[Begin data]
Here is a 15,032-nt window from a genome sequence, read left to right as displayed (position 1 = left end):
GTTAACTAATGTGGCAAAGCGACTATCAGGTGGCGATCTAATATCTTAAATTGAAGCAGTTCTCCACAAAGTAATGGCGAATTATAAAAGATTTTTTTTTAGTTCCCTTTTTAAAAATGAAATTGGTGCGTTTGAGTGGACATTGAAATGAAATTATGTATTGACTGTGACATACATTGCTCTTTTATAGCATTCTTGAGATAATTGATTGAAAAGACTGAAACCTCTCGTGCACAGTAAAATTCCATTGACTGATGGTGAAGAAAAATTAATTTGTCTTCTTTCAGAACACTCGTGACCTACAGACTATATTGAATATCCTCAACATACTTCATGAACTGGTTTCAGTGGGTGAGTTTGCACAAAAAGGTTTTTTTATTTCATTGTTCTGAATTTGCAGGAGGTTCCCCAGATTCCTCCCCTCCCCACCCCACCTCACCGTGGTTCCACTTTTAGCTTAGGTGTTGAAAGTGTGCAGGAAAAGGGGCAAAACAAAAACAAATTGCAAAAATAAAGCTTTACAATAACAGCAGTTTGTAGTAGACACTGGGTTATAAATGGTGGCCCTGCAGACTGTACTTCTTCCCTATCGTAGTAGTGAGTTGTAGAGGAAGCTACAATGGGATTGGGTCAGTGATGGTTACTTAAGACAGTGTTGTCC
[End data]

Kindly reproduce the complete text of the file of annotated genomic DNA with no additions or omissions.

Here is a 15,032-nt window from a genome sequence, read left to right as displayed (position 1 = left end):
GTTAACTAATGTGGCAAAGCGACTATCAGGTGGCGATCTAATATCTTAAATTGAAGCAGTTCTCCACAAAGTAATGGCGAATTATAAAAGATTTTTTTTTAGTTCCCTTTTTAAAAATGAAATTGGTGCGTTTGAGTGGACATTGAAATGAAATTATGTATTGACTGTGACATACATTGCTCTTTTATAGCATTCTTGAGATAATTGATTGAAAAGACTGAAACCTCTCGTGCACAGTAAAATTCCATTGACTGATGGTGAAGAAAAATTAATTTGTCTTCTTTCAGAACACTCGTGACCTACAGACTATATTGAATATCCTCAACATACTTCATGAACTGGTTTCAGTGGGTGAGTTTGCACAAAAAGGTTTTTTTATTTCATTGTTCTGAATTTGCAGGAGGTTCCCCAGATTCCTCCCCTCCCCACCCCACCTCACCGTGGTTCCACTTTTAGCTTAGGTGTTGAAAGTGTGCAGGAAAAGGGGCAAAACAAAAACAAATTGCAAAAATAAAGCTTTACAATAACAGCAGTTTGTAGTAGACACTGGGTTATAAATGGTGGCCCTGCAGACTGTACTTCTTCCCTATCGTAGTAGTGAGTTGTAGAGGAAGCTACAATGGGATTGGGTCAGTGATGGTTACTTAAGACAGTGTTGTCC